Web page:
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Calhoun vs. Heinlein for the Soul of American Libertarianism

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calhoun-heinleinJohn C. Calhoun was a 19th century American vice president who supported slavery and championed state’s rights. Robert A. Heinlein was a 20th century American science-fiction writer who opposed racism and championed space policy. The pair aren’t often mentioned together, but Breitbart’s pseudonymous “Hamilton” claims they represent two kinds of libertarianism.

Today in America, we see two kinds of libertarianism, which we might call “Calhounian” and “Heinleinian.” Both kinds believe in freedom, but they are very different in their emphasis—and in their politics.

I have a soft spot for brash, big-picture claims (like this one) even when they are probably mostly wrong (like this one). One aspect of the essay that is spot on, however, is the assessment of the “elite libertarian synthesis” in mainstream political culture:

Today, probably 90 percent of the Republican intelligentsia in Washington DC and New York City counts itself as libertarian on economic and social issues—and that matters. Why? Because it’s these libertarian experts/nerds/wonks who who write the articles, talking points, TV scripts, speeches, and books that shape Republican policy and politics. If there’s a wonk in every office putting policy material in front of his or her boss, then it’s the wonkocracy, overall, that not only sets the agenda, but also enforces the orthodoxy of the agenda.

Indeed, the libertarian influence is so large today that quite a few Democratic intellectuals are also substantially libertarian. Really? Yeah, really.
On social issues, of course, it’s a slam dunk favor of the libertarians—in both parities. It’s hard, for example, to find a Democratic wonk who is not in favor of gay marriage, unrestricted abortion, and legalized marijuana. In other words, on the social-issue side of libertarianism, the libertarian ascendancy in both parties is complete, save for a few conservative Republican holdouts.

And even on economic issues, many Democrats accept the basic idea of market forces, from free trade to spectrum auctions to the ill-fated Obamacare exchanges.
Indeed, it’s possible to see a great deal of overlap between Republican and Democratic intellectuals: They tend to have gone to the same schools, read much of the same policy literature, and share typically the same secular outlook. So yes, the respective parties, and bitter partisanship, still divide the wonk class, but there’s plenty still that unites them. If you’ve ever wondered why abortion, for example, is always legal, or why gay marriage and free trade are always advancing, the answer is the quiet bipartisan libertarian consensus among the elites.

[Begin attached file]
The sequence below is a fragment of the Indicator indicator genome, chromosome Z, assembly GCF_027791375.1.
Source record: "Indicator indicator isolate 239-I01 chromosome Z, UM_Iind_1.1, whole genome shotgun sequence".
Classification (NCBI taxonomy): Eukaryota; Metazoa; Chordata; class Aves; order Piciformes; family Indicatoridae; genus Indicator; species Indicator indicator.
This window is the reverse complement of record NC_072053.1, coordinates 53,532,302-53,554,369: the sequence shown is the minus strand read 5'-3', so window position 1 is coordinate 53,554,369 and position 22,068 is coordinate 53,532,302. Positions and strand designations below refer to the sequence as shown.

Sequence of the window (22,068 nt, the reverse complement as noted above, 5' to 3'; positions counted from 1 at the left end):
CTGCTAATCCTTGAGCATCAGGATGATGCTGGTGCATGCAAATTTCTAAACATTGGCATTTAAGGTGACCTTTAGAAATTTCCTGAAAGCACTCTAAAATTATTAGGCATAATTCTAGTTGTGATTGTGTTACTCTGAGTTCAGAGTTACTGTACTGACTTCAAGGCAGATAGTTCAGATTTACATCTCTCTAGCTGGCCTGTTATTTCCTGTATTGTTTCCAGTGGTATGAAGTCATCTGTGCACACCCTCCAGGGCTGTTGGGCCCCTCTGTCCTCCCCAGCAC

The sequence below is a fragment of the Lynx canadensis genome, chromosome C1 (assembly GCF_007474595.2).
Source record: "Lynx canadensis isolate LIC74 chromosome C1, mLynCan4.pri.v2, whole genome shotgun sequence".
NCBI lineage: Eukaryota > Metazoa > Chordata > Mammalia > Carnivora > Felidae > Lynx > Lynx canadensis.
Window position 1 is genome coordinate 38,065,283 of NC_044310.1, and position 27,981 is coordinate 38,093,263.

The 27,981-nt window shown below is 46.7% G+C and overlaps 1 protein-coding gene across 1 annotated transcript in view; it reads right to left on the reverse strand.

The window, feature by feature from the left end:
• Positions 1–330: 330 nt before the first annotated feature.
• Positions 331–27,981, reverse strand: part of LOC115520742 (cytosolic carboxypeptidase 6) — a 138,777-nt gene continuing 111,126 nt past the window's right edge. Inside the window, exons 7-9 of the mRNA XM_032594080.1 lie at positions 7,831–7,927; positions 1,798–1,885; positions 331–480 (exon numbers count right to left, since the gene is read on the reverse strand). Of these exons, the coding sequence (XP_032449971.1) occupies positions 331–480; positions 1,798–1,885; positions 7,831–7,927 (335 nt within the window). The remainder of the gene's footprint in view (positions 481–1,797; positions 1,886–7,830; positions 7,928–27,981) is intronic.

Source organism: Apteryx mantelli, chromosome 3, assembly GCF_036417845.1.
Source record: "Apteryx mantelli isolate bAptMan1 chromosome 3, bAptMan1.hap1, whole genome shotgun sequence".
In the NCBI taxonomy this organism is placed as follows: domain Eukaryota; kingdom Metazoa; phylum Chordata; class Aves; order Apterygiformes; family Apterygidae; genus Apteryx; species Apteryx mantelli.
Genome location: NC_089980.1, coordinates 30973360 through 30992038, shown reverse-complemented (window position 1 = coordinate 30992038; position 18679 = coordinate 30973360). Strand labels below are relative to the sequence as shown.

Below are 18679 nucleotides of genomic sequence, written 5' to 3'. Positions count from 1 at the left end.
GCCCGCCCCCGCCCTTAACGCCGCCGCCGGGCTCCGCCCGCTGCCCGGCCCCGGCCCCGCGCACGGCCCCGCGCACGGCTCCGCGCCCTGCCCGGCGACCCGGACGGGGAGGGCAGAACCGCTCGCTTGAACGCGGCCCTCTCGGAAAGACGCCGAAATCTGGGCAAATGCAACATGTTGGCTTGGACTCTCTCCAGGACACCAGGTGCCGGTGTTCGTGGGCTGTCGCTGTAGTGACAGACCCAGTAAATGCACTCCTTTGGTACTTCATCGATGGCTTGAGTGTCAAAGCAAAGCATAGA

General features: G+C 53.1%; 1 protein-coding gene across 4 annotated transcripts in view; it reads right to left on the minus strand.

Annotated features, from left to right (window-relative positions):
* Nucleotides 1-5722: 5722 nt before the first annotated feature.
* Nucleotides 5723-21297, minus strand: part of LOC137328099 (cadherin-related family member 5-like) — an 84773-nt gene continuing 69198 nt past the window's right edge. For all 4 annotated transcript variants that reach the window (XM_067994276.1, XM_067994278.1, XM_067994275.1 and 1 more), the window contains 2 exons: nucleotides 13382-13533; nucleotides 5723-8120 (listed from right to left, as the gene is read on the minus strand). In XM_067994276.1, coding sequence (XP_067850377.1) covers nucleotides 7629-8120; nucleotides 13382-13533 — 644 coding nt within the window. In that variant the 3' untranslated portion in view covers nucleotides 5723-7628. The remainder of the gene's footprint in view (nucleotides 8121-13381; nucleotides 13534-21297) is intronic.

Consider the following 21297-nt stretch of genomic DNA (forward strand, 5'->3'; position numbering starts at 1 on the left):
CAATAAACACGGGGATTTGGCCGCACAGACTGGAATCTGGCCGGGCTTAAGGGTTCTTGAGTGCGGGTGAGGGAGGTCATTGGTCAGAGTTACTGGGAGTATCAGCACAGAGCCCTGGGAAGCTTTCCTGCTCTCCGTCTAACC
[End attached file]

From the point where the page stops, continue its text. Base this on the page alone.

Be sure to read the rest of the essay. The identification of “Calhounian” libertarians seems to miss the mark, though I think the “Heinleinian” classification is mostly accurate. Is this break-down really the future of libertarianism in America, though? And where do Christian libertarians fit into the picture?

Joe Carter Joe Carter is a Senior Editor at the Acton Institute. Joe also serves as an editor at the The Gospel Coalition, a communications specialist for the Ethics and Religious Liberty Commission of the Southern Baptist Convention, and as an adjunct professor of journalism at Patrick Henry College. He is the editor of the NIV Lifehacks Bible and co-author of How to Argue like Jesus: Learning Persuasion from History's Greatest Communicator (Crossway).


  • Misthiocracy

    “If there’s a wonk in every office putting policy material in front of his or her boss, then it’s the wonkocracy, overall, that not only sets the agenda, but also enforces the orthodoxy of the agenda.”

    This idea is why I coined the term “misthiocracy” for my online username.

    Misthios is an ancient Greek word for “salaried employee” or “hired servant”, so “misthiocracy” means “rule by the staffers”.

  • dhuff

    Well, I’ve thought about it quite a bit and “Christian” + “Libertarian” seem to be pretty much non-overlapping sets as far as I can tell…

    • NeilBJ

      The fundamental tenet of libertarianism is non-aggression. In other words in all our dealings with our fellow man a libertarian does not use force (in the broad sense of the term) or the threat of force to achieve his goal. All activities are based on mutually agreed upon terms.
      This non-aggression principle is perfectly compatible with Christianity is it not?